Edward Gannon's review of 'Loading Mercury with a Pitchfork'
Flash player not available.

Click on the covers for more information on the different editions, including their availability.
If you cannot view the image, download the most recent version of Flash Player(external link)

Review of Loading Mercury with a Pitchfork

by Edward Gannon?

The print spread out on the 127 pages of poetry here would fill possibly 20 full pages. It took a little under thirty minutes to read the whole book twice. I was not detained to savor. I was not puzzled or startled. Nothing obscure exploded when I'd got to the point of it. How to describe it all? Well, I suppose it's a collection of jottings. A trifle.

The first poem is entirely this: "I wonder if eighty-four-year-old Colonel Sanders/ever gets tired of traveling around America/talking about fried chicken." Exactly halfway in the volume is this: "The Amelia Earhart Pancake: I have been unable to find a poem/for the title/ I've spent years/looking for one and now I'm giving up." Finally, at the bitter end, "Nobody knows what the experience is worth/but it's better than sitting on your hands,/I keep telling myself."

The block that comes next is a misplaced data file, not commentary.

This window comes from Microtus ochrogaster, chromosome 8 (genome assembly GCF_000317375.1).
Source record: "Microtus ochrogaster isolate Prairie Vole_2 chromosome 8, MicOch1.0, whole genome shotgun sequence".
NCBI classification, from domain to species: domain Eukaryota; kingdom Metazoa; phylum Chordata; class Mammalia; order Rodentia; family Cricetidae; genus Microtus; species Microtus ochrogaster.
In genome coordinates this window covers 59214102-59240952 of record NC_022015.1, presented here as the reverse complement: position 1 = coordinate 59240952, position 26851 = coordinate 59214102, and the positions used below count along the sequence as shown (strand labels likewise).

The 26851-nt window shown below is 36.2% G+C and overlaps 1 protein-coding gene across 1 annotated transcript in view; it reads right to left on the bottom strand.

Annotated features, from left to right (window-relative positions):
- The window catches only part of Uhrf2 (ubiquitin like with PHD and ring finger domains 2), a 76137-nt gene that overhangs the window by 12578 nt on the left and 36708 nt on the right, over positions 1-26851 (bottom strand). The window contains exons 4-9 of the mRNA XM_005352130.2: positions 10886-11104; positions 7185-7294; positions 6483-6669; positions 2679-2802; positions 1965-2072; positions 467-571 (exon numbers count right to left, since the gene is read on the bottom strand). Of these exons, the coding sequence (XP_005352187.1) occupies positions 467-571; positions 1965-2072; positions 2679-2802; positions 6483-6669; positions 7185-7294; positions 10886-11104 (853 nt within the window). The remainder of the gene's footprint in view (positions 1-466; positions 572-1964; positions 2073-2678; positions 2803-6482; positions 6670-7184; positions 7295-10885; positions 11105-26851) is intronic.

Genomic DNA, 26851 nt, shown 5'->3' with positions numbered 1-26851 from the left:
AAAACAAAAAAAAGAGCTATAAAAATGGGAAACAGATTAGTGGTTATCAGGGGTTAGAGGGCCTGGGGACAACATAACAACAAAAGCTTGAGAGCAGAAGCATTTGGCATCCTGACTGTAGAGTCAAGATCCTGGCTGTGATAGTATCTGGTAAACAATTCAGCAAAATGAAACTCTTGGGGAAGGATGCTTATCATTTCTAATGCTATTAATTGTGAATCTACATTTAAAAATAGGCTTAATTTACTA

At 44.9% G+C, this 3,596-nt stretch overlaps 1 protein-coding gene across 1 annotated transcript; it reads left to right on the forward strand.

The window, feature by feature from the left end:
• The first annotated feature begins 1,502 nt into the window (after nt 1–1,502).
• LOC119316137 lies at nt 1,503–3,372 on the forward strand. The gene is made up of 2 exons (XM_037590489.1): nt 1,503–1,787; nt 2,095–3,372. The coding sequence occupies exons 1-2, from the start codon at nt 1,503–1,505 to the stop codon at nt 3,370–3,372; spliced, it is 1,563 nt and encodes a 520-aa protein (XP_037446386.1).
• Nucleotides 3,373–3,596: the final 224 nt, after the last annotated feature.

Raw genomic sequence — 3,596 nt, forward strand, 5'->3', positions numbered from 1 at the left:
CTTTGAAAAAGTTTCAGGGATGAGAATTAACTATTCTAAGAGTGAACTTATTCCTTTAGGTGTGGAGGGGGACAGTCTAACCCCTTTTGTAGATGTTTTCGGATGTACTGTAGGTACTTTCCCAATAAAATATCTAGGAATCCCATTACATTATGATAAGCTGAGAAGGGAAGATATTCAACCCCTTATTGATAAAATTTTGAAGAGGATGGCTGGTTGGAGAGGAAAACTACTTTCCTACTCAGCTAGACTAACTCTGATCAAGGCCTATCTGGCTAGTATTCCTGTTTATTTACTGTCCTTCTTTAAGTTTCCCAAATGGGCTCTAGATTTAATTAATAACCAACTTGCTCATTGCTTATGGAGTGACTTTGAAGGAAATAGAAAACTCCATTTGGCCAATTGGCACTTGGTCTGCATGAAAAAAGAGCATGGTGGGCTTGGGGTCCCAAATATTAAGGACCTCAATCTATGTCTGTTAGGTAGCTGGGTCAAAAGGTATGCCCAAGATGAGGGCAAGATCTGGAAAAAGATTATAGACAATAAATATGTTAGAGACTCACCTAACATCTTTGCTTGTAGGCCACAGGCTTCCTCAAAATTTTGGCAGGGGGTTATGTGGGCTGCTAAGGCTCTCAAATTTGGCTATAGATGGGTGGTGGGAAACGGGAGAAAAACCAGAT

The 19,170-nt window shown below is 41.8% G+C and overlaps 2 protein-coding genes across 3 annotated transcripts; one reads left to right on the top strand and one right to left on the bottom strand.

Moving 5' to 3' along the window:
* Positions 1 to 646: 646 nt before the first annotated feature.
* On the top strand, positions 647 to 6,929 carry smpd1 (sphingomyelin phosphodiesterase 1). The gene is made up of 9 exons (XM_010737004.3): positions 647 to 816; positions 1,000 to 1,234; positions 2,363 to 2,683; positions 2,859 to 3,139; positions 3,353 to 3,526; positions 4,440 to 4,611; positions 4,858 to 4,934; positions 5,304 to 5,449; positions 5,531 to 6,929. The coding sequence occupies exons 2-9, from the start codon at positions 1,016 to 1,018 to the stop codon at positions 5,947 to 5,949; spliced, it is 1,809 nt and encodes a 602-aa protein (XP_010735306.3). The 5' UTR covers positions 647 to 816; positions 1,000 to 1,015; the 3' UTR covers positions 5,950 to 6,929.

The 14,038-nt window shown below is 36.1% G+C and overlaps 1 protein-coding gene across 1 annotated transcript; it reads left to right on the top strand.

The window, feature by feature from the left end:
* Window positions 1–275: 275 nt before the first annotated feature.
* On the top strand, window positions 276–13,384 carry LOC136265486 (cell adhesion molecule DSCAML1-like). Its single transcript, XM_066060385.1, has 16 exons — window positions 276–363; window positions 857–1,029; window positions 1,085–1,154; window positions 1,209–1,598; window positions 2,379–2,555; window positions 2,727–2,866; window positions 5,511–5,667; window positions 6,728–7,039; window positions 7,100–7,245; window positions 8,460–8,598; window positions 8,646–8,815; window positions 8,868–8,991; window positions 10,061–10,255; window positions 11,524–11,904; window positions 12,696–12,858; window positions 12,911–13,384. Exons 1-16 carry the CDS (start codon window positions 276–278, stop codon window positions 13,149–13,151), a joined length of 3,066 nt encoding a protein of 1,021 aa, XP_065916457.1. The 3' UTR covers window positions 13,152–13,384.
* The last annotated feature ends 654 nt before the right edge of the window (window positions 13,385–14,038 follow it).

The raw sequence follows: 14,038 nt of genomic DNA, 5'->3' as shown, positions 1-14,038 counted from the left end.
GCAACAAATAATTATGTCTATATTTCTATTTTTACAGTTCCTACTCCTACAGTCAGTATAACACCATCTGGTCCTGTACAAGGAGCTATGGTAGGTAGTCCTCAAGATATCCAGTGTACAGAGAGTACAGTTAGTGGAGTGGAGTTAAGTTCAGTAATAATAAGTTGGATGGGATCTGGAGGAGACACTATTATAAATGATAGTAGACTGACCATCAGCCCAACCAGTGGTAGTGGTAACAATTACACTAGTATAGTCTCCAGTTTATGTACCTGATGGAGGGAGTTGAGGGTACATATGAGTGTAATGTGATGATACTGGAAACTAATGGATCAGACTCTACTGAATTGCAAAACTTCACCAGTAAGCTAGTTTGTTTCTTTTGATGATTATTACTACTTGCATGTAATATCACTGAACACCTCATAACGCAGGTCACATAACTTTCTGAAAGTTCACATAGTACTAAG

I like this one: "There are days when that is the last place/in the world where you want to be but you/have to be there, like a movie, because it/features you." And: "For fear you will be alone/you do many things/that aren't you at all."

But if Simon and Schuster believes in you, there is not paper shortage, you've six novels to your credit, and another will published this summer, then why not a slim volume with your photo on the cover?

Best Sellers? 36(7)
October 1976: 226-227

Copyright note: My purpose in putting this material on the web is to provide Brautigan scholars and fans with ideas for further research into Richard Brautigan's work. It is used here in accordance with fair use guidelines. No attempt is made regarding commercial duplication and/or dissemination. If you are the author of this article or hold the copyright and would like me to remove your article from the Brautigan Archives, please contact me at birgit at cybernetic-meadows.net.